The Latest: US's lucrative baby eel fishery will not expand

PORTLAND, Maine — The Latest on a decision about whether to expand baby eel fishing in Maine (all times local):

9:50 a.m.

Regulators say the U.S.'s only significant fishery for baby eels will not be allowed to expand next year.

Maine fishermen seek the elvers in rivers and streams so they can be sold to Asian aquaculture companies. They often fetch more than $2,000 per pound, and the state is limited to a strict quota of less than 9,700 pounds per year.

The Atlantic States Marine Fisheries Commission shot down a proposal to increase the quota by 20 percent on Wednesday. Members of the commission expressed concern about the stability of the American eel population and said they preferred a conservative approach.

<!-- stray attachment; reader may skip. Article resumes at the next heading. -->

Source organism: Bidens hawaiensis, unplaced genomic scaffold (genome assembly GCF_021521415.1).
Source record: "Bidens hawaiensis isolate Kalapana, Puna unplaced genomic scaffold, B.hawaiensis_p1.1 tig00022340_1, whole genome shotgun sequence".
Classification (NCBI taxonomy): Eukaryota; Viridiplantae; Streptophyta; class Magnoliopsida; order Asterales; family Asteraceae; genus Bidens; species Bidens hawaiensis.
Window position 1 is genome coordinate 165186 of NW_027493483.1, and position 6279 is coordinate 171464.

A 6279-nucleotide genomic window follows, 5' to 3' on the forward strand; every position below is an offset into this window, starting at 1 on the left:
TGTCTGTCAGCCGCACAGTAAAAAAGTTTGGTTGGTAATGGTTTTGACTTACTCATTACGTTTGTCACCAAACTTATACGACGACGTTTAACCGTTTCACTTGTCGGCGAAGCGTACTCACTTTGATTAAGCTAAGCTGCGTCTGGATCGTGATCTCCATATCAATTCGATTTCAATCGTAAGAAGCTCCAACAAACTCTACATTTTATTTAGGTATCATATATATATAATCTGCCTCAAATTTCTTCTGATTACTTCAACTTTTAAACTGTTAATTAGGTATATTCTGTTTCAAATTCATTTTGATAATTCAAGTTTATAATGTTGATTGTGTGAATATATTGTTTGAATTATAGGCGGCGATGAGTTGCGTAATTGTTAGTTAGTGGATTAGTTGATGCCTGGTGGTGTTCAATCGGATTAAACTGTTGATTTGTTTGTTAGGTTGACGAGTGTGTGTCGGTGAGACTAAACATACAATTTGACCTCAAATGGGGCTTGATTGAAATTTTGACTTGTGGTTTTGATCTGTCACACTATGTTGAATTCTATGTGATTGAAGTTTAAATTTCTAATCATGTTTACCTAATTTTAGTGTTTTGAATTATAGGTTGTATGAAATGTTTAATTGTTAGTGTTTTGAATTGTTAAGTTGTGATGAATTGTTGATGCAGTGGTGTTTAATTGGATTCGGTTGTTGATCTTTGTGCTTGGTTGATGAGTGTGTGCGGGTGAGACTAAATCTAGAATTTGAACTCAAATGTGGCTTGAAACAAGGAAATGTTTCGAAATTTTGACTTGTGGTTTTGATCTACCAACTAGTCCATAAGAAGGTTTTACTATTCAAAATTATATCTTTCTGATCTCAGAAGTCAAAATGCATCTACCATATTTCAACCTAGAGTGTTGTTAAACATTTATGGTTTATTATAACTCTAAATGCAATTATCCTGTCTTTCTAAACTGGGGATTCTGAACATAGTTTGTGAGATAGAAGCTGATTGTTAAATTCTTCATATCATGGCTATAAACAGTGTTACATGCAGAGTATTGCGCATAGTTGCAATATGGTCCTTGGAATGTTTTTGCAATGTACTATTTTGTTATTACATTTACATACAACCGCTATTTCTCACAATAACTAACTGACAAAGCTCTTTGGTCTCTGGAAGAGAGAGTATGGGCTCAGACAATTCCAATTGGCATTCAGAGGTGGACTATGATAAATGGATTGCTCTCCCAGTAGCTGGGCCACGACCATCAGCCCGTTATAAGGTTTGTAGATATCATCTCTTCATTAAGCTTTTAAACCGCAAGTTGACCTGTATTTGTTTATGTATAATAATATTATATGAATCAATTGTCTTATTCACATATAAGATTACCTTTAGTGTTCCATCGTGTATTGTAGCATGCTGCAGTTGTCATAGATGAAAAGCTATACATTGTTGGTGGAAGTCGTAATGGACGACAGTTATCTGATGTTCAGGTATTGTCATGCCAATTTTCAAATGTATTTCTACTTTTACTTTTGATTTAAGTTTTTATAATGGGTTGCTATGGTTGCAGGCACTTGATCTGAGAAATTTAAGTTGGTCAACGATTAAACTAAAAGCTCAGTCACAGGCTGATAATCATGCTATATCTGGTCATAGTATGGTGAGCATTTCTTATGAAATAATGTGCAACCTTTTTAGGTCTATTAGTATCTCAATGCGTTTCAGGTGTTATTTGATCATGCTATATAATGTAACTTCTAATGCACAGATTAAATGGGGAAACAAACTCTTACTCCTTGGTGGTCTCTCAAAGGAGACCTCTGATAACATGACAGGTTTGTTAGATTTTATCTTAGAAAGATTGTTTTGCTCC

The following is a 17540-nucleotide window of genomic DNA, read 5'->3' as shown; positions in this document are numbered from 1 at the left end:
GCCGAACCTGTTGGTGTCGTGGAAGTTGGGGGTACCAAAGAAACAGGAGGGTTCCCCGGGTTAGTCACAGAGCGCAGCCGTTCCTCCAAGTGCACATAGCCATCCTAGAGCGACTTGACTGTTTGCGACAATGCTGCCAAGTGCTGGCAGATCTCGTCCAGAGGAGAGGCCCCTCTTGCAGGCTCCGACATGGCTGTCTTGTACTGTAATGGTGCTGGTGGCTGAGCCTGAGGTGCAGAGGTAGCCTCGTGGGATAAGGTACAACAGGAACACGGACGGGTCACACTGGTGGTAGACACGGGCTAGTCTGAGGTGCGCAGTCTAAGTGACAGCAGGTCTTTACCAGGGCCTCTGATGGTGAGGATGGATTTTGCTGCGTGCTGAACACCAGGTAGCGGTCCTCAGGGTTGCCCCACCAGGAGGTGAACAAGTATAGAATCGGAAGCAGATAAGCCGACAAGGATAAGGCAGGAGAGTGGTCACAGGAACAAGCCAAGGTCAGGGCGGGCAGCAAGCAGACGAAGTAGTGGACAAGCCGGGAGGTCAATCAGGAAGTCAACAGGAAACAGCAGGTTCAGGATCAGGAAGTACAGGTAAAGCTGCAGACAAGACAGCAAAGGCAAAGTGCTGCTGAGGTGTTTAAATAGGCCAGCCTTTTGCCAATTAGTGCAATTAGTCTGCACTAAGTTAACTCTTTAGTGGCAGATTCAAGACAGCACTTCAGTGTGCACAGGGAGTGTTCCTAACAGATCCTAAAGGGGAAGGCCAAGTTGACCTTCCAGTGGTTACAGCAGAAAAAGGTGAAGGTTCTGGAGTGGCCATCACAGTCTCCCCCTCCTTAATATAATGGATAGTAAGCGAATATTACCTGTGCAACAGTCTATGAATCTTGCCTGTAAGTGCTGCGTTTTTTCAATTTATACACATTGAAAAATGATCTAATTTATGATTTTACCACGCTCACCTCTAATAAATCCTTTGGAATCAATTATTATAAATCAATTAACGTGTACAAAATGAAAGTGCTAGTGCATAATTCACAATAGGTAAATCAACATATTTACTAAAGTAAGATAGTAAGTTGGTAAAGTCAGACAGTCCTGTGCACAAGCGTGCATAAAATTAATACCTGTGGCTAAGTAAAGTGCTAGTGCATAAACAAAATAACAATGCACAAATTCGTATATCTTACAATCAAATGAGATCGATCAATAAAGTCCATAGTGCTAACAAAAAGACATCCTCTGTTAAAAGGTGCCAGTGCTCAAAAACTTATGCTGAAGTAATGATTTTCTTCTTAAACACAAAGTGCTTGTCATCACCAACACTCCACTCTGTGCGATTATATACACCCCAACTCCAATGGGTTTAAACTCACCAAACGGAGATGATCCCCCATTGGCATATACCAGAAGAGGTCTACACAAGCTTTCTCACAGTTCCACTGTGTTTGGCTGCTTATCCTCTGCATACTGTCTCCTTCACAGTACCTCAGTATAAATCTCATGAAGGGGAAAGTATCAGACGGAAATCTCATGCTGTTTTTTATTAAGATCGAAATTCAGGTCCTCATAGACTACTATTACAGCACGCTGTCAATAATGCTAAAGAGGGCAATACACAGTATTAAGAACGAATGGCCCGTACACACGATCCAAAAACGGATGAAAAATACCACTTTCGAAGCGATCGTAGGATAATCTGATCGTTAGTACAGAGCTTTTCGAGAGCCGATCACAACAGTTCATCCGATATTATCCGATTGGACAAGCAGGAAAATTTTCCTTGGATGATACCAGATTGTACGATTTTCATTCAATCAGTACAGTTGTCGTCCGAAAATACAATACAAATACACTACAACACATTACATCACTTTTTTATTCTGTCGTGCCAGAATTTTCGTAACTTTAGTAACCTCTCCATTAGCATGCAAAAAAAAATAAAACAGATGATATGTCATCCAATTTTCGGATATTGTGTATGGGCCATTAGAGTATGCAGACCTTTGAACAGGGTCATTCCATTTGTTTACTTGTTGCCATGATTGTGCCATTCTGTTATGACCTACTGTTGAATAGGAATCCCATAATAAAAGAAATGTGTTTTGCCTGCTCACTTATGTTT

Maine's elver season takes places every spring. The elvers are eventually used to make Japanese food products that get exported all over the world.

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12:40 a.m.

A regulatory board is about to decide if Maine's baby eel fishermen should be allowed to catch more of the tiny, big-money fish.

Fishermen in Maine are allowed to harvest a total of 9,688 pounds of the elvers per year. The Atlantic States Marine Fisheries Commission is set to consider increasing that by about 20 percent on Wednesday.

Baby eels, called elvers, can be worth more than $2,000 per pound at docks because they are used by Asian aquaculture companies in the worldwide supply chain for Japanese food. Maine is the only state in the U.S. with a significant fishery for them.

Authorities shut down the fishery early this year because of concerns about illegal sales. The price this year was also even higher than typical.

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